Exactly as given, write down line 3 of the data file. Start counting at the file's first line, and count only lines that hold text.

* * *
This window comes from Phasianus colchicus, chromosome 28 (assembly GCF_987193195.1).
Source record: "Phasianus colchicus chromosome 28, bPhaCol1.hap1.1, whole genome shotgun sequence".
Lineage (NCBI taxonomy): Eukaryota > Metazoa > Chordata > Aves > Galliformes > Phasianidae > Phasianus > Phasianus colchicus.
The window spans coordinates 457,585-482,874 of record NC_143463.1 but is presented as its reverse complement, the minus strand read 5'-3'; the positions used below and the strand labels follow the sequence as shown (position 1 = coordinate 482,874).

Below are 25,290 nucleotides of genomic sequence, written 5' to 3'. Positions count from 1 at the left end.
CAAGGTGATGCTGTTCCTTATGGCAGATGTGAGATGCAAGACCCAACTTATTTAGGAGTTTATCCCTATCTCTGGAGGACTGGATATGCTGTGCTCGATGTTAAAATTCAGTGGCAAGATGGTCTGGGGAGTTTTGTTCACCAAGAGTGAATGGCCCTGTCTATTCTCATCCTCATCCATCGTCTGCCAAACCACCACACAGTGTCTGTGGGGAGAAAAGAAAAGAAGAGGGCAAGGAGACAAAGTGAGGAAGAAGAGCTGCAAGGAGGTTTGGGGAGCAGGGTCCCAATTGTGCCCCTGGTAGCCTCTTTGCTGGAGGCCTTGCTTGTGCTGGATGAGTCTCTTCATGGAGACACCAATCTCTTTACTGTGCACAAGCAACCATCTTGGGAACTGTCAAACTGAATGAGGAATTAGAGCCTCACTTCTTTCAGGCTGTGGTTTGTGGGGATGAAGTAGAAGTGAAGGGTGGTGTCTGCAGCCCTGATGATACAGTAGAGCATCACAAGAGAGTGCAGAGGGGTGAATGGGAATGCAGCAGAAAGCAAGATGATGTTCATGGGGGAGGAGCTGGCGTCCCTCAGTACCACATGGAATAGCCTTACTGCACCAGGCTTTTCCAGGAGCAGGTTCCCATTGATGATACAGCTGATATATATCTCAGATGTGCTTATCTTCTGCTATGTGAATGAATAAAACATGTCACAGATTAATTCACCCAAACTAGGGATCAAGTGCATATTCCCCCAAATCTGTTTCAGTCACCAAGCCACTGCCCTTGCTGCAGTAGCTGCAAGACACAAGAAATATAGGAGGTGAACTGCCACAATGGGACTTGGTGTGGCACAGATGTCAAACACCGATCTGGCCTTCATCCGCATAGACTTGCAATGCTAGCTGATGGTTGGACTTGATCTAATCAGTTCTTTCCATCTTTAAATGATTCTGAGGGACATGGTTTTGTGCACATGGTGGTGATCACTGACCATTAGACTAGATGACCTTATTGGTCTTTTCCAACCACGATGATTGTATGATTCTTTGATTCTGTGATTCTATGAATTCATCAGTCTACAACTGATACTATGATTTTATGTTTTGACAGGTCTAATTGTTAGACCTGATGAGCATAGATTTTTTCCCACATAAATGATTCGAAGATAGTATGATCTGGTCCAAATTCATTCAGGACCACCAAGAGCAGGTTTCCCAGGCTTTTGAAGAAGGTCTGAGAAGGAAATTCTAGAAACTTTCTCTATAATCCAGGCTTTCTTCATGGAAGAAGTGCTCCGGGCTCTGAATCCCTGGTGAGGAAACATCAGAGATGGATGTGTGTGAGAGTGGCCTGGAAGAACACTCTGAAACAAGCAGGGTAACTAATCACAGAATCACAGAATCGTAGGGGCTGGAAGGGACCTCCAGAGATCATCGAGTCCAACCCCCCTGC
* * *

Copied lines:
Lineage (NCBI taxonomy): Eukaryota > Metazoa > Chordata > Aves > Galliformes > Phasianidae > Phasianus > Phasianus colchicus.